Competition has also been evident in other parts of the household lending market, particularly credit cards. In the past few years there has been a proliferation of so-called ‘no-frills’ credit cards which have relatively low interest rates and annual membership fees, but generally no loyalty rewards programs. Interest rates on ‘no-frills’ cards range from 9 to 13 per cent compared with rates of 17 per cent or higher on most standard rewards-based cards. Competition has also seen some lenders offer significantly discounted introductory interest rates on balances transferred from other credit cards and on new purchases, in some cases as low as zero per cent for six months. These discounts represent considerable – but not indefinite – savings for cardholders with outstanding debts.

With the moderation in lending to households over the past couple of years, banks have also been competing more for business loans. While indicator rates on variable-rate business loans have mostly been unchanged since last March, the overall rate being paid on these loans after incorporating risk margins and discounts has declined by 10–15 basis points. In both real and nominal terms, the overall business loan rate has been below its decade average for several years (Graph 52). The recent decrease in spreads on business loans is consistent with other signs of competitive pressure in the business loan market, including fee discounting and indications that banks have eased their loan approval standards, particularly for larger loans.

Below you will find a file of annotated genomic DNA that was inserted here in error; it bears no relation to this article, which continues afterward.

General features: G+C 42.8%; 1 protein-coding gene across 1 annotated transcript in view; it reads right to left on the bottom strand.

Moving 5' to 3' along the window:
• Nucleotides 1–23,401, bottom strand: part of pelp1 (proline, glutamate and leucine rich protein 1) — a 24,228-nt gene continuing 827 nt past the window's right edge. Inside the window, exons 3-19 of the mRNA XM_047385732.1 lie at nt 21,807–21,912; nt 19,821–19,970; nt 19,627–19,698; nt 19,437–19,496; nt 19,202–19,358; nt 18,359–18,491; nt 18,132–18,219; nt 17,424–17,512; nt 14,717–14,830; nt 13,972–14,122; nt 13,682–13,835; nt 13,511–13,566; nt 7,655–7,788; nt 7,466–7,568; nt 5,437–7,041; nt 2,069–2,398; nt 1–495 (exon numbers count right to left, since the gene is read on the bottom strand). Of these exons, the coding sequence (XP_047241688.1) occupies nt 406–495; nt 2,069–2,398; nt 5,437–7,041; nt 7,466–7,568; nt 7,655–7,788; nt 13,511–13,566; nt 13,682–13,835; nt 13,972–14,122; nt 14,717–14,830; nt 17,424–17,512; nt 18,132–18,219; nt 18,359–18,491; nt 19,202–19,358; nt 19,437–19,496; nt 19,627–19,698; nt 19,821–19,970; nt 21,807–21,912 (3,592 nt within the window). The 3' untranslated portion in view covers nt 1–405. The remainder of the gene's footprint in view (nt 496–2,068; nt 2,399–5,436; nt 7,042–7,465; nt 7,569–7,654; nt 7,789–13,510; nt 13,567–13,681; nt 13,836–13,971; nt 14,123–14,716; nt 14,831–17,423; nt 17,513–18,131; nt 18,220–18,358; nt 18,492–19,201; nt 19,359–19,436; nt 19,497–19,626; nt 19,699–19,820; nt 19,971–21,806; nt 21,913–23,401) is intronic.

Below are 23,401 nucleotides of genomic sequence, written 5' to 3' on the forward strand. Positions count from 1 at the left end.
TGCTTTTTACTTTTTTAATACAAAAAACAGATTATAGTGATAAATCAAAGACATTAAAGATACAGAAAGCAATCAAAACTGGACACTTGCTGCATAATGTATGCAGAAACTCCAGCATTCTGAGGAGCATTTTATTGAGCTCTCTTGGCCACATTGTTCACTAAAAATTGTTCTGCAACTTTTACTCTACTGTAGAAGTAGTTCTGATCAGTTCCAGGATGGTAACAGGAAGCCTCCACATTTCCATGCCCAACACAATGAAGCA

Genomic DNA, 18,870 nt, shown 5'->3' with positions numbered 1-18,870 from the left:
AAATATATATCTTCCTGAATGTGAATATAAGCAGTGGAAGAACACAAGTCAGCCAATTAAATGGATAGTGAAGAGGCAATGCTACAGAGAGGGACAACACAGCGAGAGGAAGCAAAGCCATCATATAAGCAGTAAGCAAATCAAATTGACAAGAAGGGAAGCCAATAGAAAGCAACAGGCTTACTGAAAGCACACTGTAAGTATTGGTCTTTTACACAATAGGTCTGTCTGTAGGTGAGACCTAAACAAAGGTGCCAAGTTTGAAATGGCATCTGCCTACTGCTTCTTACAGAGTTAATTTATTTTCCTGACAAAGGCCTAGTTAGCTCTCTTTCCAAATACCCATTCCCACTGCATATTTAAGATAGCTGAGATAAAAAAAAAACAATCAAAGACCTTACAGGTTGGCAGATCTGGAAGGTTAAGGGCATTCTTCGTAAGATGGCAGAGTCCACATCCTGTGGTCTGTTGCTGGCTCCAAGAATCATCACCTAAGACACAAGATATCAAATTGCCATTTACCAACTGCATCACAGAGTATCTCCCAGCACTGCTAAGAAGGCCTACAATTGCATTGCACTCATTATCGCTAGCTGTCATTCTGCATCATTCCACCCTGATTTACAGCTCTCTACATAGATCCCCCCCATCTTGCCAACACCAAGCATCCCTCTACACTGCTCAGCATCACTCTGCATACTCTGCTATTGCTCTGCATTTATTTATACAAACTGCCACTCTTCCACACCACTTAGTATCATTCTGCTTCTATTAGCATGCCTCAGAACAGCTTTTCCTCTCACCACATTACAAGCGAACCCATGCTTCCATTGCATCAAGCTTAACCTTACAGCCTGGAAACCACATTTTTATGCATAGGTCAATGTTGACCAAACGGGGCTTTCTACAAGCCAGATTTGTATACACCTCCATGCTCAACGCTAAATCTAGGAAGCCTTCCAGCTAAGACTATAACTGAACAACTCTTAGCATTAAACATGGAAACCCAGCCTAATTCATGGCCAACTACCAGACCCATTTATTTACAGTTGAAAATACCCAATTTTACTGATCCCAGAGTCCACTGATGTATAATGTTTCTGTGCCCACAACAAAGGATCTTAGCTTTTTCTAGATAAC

With respect to fixed-rate loans, the major banks' average 3-year fixed rate on housing loans (the most popular term for fixed-rate loans) is currently 6.70 per cent (Graph 53). This is around its level at the beginning of 2005 and close to the average rate that new borrowers would pay on these banks' variable-rate housing loans, given the tendency for the latter to be discounted.

Graph 53
Graph 53: Housing Rates and Loan Type

Overall, demand for fixed-rate housing loans remains fairly low in Australia, with only around 10 per cent of new owner-occupier loans taken out at fixed rates on average, though this share does tend to cycle (Graph 53). Demand was relatively strong ahead of the monetary policy tightening in early March 2005, then moderated over the middle half of the year before picking up again, to around 15 per cent in November, the latest month for which we have data. The recent strengthening in demand is likely to reflect the reductions in interest rates on these loans that occurred around September, which have since been partially reversed.